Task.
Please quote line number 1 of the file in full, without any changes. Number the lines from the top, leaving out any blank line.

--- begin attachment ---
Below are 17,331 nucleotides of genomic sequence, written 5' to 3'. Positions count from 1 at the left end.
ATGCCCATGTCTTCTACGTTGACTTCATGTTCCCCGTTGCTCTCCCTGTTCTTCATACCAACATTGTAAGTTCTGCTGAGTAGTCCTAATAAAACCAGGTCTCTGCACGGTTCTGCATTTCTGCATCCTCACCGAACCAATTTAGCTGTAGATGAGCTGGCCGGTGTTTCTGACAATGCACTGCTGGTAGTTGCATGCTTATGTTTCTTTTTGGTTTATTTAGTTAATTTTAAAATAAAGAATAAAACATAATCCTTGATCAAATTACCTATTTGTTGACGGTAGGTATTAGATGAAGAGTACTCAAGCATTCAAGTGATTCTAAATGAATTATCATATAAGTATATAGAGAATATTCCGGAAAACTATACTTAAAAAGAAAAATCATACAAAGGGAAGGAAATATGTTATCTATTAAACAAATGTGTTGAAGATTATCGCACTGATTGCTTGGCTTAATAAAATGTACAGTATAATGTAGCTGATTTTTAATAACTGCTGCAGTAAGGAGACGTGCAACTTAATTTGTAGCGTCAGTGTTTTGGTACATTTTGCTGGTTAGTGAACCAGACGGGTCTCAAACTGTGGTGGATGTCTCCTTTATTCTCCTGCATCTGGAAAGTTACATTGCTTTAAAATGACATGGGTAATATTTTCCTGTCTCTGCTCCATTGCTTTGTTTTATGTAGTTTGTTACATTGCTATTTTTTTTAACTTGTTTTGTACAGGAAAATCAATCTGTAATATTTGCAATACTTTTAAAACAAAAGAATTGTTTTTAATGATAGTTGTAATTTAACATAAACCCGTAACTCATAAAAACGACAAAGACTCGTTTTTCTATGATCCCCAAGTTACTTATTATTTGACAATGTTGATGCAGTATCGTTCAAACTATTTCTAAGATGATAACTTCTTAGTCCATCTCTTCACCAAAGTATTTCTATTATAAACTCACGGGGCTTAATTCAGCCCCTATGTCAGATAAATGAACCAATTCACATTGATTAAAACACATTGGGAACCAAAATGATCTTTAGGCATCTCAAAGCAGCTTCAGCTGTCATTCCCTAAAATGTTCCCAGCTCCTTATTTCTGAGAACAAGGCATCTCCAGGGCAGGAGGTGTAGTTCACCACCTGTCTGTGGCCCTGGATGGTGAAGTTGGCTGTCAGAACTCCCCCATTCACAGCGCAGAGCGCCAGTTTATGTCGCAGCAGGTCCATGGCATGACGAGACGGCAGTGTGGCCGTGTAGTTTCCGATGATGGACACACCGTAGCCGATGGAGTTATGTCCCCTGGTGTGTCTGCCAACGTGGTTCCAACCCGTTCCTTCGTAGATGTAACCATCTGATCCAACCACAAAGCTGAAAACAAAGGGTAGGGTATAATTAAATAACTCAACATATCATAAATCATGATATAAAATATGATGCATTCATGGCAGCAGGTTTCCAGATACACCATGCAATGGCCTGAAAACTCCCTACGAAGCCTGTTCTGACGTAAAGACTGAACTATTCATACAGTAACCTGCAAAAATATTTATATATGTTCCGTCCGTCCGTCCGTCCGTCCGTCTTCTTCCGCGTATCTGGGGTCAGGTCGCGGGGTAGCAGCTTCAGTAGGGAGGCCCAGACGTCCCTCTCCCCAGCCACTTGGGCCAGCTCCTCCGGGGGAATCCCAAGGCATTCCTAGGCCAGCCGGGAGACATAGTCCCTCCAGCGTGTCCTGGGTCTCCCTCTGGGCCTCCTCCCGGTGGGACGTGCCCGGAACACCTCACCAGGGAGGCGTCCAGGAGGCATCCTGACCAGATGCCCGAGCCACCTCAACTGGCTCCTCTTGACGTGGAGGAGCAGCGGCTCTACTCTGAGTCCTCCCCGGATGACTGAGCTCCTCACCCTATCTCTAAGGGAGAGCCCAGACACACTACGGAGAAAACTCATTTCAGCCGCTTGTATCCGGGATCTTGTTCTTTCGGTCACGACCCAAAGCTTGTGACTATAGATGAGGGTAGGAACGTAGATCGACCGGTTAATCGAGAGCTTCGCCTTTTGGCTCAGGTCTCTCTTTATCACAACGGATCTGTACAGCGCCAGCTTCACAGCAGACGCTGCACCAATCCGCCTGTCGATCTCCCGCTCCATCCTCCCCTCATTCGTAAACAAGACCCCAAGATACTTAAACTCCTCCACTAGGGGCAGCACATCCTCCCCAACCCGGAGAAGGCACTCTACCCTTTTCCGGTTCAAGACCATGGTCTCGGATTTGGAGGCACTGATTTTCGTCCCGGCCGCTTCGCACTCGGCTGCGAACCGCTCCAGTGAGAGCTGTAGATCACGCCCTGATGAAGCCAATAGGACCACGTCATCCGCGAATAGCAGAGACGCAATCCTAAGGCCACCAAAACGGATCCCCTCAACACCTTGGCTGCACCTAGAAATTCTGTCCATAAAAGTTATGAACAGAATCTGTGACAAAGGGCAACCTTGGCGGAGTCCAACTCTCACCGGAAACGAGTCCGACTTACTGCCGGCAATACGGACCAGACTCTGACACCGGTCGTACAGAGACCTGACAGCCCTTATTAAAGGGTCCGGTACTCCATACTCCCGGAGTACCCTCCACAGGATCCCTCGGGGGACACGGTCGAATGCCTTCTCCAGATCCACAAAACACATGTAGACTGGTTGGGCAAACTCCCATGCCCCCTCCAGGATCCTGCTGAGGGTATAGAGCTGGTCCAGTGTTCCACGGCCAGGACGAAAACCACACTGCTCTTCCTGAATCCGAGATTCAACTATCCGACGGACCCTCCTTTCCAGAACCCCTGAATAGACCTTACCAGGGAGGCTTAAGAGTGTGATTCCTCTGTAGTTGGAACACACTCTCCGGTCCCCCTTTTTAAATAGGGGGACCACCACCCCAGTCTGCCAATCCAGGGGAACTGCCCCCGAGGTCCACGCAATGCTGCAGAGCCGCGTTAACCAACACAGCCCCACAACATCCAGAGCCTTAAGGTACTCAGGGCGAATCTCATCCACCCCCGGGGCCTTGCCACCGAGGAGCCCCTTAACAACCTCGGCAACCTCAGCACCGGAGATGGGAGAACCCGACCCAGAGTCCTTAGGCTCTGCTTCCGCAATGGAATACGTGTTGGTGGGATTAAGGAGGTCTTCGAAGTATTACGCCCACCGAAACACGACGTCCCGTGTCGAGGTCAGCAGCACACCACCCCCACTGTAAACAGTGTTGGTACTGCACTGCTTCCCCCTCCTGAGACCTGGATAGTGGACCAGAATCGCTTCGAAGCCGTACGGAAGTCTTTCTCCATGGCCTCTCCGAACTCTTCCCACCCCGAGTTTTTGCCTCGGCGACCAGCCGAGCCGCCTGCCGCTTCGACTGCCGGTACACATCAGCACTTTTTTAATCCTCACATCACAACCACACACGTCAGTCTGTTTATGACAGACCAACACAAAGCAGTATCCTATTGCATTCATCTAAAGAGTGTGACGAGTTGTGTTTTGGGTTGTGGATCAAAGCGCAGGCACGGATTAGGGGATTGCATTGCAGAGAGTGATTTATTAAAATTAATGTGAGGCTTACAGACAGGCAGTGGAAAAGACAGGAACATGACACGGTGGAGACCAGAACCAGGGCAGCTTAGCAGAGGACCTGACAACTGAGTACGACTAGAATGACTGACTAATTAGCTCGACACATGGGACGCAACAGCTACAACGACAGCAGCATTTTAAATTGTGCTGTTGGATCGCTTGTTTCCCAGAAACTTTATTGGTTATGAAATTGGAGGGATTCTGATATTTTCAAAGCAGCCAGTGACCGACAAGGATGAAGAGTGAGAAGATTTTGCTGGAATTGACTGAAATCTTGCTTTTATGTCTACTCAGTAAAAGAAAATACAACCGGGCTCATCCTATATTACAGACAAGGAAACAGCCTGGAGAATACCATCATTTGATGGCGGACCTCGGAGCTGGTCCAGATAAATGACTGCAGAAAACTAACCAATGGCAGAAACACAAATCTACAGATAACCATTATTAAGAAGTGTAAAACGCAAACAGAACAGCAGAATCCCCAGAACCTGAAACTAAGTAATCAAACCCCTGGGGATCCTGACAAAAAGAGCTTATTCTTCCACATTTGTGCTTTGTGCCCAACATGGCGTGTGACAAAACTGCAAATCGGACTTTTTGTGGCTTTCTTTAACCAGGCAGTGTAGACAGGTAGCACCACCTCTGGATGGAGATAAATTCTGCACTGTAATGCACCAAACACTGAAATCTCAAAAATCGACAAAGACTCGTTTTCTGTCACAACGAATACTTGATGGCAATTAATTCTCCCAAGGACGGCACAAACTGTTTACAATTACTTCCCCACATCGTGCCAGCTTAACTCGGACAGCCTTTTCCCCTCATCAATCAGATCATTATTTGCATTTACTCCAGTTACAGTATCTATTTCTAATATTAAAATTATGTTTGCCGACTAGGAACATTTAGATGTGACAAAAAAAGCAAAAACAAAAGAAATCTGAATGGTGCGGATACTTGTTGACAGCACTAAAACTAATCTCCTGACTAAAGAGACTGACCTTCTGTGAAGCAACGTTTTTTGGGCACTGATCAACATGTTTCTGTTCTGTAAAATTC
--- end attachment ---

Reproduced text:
Below are 17,331 nucleotides of genomic sequence, written 5' to 3'. Positions count from 1 at the left end.